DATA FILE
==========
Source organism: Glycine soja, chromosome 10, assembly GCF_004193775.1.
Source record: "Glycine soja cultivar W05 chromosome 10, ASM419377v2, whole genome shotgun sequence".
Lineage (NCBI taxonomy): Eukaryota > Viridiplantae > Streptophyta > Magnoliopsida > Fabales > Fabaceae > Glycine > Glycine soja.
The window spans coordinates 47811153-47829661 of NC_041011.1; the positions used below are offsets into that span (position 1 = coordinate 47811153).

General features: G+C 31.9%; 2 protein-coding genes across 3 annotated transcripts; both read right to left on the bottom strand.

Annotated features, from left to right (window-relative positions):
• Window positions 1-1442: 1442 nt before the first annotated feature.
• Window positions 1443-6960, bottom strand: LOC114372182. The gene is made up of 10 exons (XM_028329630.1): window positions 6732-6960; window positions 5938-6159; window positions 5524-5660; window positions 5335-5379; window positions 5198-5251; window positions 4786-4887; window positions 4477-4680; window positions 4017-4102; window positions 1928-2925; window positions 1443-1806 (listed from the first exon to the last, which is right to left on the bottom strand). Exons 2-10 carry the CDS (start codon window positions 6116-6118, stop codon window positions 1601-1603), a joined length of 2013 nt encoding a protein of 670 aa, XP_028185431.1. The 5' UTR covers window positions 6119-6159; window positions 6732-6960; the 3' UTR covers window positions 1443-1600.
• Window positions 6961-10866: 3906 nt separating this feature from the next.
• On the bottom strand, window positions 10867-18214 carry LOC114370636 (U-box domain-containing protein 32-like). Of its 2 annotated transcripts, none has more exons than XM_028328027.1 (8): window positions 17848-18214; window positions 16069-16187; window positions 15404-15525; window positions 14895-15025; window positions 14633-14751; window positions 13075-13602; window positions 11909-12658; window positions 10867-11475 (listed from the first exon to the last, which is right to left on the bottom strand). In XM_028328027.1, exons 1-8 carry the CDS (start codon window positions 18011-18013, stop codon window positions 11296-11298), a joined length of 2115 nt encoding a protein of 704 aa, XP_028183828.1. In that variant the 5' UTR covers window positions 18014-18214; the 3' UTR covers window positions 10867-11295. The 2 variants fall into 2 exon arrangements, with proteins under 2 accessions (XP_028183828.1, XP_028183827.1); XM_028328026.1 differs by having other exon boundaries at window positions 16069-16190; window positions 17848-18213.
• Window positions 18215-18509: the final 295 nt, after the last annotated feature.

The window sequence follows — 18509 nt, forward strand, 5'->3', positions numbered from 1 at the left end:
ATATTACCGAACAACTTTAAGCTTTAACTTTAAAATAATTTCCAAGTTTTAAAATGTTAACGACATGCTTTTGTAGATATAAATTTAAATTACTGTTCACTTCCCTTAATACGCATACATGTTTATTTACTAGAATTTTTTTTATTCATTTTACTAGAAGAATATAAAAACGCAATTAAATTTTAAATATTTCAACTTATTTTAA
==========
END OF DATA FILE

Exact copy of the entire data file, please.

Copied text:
Source organism: Glycine soja, chromosome 10, assembly GCF_004193775.1.
Source record: "Glycine soja cultivar W05 chromosome 10, ASM419377v2, whole genome shotgun sequence".
Lineage (NCBI taxonomy): Eukaryota > Viridiplantae > Streptophyta > Magnoliopsida > Fabales > Fabaceae > Glycine > Glycine soja.
The window spans coordinates 47811153-47829661 of NC_041011.1; the positions used below are offsets into that span (position 1 = coordinate 47811153).

General features: G+C 31.9%; 2 protein-coding genes across 3 annotated transcripts; both read right to left on the bottom strand.

Annotated features, from left to right (window-relative positions):
• Window positions 1-1442: 1442 nt before the first annotated feature.
• Window positions 1443-6960, bottom strand: LOC114372182. The gene is made up of 10 exons (XM_028329630.1): window positions 6732-6960; window positions 5938-6159; window positions 5524-5660; window positions 5335-5379; window positions 5198-5251; window positions 4786-4887; window positions 4477-4680; window positions 4017-4102; window positions 1928-2925; window positions 1443-1806 (listed from the first exon to the last, which is right to left on the bottom strand). Exons 2-10 carry the CDS (start codon window positions 6116-6118, stop codon window positions 1601-1603), a joined length of 2013 nt encoding a protein of 670 aa, XP_028185431.1. The 5' UTR covers window positions 6119-6159; window positions 6732-6960; the 3' UTR covers window positions 1443-1600.
• Window positions 6961-10866: 3906 nt separating this feature from the next.
• On the bottom strand, window positions 10867-18214 carry LOC114370636 (U-box domain-containing protein 32-like). Of its 2 annotated transcripts, none has more exons than XM_028328027.1 (8): window positions 17848-18214; window positions 16069-16187; window positions 15404-15525; window positions 14895-15025; window positions 14633-14751; window positions 13075-13602; window positions 11909-12658; window positions 10867-11475 (listed from the first exon to the last, which is right to left on the bottom strand). In XM_028328027.1, exons 1-8 carry the CDS (start codon window positions 18011-18013, stop codon window positions 11296-11298), a joined length of 2115 nt encoding a protein of 704 aa, XP_028183828.1. In that variant the 5' UTR covers window positions 18014-18214; the 3' UTR covers window positions 10867-11295. The 2 variants fall into 2 exon arrangements, with proteins under 2 accessions (XP_028183828.1, XP_028183827.1); XM_028328026.1 differs by having other exon boundaries at window positions 16069-16190; window positions 17848-18213.
• Window positions 18215-18509: the final 295 nt, after the last annotated feature.

The window sequence follows — 18509 nt, forward strand, 5'->3', positions numbered from 1 at the left end:
ATATTACCGAACAACTTTAAGCTTTAACTTTAAAATAATTTCCAAGTTTTAAAATGTTAACGACATGCTTTTGTAGATATAAATTTAAATTACTGTTCACTTCCCTTAATACGCATACATGTTTATTTACTAGAATTTTTTTTATTCATTTTACTAGAAGAATATAAAAACGCAATTAAATTTTAAATATTTCAACTTATTTTAA